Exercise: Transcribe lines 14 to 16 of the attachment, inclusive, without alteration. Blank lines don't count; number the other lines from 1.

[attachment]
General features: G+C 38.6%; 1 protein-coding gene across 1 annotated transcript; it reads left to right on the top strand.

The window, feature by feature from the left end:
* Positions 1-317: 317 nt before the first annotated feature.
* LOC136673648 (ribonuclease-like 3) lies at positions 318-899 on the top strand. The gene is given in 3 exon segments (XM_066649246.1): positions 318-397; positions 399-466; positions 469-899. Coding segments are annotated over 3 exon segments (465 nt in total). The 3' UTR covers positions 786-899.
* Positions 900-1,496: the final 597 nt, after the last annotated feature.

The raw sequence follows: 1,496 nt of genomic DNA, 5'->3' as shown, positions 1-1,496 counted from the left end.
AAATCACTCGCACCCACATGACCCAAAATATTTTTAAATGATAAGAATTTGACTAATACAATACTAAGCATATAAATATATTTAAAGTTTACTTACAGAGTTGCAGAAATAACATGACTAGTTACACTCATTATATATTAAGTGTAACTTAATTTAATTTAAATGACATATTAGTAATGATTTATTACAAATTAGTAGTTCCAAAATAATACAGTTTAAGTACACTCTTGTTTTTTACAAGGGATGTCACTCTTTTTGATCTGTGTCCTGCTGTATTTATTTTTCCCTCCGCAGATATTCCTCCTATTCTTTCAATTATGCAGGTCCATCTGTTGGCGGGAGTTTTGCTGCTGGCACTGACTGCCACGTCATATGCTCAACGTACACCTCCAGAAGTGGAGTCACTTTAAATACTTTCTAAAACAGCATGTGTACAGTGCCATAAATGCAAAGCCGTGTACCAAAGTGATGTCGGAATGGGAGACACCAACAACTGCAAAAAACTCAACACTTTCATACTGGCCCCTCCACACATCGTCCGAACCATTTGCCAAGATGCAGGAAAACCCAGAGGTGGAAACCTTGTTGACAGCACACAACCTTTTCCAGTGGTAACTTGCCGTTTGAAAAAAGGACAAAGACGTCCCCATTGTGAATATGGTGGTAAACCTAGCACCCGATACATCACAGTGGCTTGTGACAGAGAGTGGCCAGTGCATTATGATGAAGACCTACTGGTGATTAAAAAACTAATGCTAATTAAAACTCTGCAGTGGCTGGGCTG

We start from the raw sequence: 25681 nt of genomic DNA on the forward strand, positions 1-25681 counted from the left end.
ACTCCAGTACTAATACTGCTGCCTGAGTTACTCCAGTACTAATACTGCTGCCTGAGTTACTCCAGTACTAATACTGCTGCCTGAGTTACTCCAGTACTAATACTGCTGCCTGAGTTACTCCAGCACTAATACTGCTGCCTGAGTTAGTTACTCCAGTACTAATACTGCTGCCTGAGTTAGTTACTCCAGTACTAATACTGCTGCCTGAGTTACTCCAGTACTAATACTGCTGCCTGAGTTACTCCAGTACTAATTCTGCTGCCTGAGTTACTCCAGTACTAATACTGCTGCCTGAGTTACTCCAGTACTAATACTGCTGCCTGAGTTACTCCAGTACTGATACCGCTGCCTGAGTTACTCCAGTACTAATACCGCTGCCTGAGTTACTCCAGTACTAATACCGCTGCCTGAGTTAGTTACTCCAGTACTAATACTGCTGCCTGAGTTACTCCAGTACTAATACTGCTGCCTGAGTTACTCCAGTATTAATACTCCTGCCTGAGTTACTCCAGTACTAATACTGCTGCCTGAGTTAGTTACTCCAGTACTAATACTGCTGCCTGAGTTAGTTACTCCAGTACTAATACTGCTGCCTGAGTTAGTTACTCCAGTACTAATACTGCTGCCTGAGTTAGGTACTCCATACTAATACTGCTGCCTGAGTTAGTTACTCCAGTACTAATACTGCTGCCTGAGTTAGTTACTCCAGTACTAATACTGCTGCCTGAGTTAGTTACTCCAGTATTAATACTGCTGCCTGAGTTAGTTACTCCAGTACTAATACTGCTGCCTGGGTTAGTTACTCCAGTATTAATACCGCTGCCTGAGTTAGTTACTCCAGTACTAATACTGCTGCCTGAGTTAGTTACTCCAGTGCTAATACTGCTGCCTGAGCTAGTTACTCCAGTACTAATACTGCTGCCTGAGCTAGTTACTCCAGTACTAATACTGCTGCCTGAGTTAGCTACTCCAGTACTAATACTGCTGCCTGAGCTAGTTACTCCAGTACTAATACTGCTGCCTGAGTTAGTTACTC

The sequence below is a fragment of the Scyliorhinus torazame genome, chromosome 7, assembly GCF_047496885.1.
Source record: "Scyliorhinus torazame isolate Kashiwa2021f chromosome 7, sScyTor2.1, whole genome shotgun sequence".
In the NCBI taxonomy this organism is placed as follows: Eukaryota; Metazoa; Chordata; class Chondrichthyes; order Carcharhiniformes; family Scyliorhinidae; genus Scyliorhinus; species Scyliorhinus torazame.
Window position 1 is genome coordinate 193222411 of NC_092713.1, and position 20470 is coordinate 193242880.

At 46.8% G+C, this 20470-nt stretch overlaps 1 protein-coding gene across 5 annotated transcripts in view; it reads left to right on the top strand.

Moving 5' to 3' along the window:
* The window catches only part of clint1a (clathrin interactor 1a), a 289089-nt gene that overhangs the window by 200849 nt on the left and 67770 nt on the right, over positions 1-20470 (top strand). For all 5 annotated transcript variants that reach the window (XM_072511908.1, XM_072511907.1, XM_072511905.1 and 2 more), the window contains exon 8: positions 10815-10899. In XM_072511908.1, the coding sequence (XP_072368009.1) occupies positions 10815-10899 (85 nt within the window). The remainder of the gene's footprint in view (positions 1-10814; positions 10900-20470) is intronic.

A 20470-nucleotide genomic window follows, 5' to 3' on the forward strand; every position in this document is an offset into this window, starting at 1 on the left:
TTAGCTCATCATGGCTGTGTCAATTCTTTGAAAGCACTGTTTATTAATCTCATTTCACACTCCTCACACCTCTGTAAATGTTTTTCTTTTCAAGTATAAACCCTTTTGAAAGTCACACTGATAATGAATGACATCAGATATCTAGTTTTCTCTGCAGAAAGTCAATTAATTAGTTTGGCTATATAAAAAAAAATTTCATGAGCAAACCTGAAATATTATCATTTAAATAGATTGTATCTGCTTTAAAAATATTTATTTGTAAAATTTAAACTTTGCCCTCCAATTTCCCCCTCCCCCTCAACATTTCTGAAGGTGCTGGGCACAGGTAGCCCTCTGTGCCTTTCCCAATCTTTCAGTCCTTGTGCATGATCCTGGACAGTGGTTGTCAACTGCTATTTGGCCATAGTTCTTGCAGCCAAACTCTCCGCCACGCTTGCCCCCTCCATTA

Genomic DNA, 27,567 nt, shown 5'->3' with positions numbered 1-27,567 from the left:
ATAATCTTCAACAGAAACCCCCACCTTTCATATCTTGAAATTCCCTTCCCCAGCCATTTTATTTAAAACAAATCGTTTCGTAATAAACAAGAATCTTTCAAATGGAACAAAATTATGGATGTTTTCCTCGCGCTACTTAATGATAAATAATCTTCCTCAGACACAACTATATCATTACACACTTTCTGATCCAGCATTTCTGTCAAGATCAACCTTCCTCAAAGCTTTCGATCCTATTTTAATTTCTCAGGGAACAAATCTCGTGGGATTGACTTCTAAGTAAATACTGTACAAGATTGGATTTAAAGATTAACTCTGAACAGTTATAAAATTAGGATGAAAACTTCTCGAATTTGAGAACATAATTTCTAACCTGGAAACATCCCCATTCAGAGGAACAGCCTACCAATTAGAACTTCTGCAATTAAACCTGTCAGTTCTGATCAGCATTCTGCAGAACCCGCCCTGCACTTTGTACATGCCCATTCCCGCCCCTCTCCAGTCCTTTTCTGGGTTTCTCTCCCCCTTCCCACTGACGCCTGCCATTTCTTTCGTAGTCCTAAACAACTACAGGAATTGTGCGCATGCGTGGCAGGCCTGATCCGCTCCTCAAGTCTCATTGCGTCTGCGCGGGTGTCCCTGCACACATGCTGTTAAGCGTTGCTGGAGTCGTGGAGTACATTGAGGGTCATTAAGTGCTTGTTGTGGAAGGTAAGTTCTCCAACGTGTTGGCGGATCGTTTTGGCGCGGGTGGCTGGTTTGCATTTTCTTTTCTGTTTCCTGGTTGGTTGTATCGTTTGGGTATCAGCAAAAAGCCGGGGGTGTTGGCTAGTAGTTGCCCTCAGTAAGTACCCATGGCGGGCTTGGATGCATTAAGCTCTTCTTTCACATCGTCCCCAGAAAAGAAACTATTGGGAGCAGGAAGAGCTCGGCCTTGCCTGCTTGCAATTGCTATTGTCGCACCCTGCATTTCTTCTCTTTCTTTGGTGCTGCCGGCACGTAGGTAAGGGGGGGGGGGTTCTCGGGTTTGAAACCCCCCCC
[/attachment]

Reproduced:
At 46.8% G+C, this 20470-nt stretch overlaps 1 protein-coding gene across 5 annotated transcripts in view; it reads left to right on the top strand.

Moving 5' to 3' along the window:
* The window catches only part of clint1a (clathrin interactor 1a), a 289089-nt gene that overhangs the window by 200849 nt on the left and 67770 nt on the right, over positions 1-20470 (top strand). For all 5 annotated transcript variants that reach the window (XM_072511908.1, XM_072511907.1, XM_072511905.1 and 2 more), the window contains exon 8: positions 10815-10899. In XM_072511908.1, the coding sequence (XP_072368009.1) occupies positions 10815-10899 (85 nt within the window). The remainder of the gene's footprint in view (positions 1-10814; positions 10900-20470) is intronic.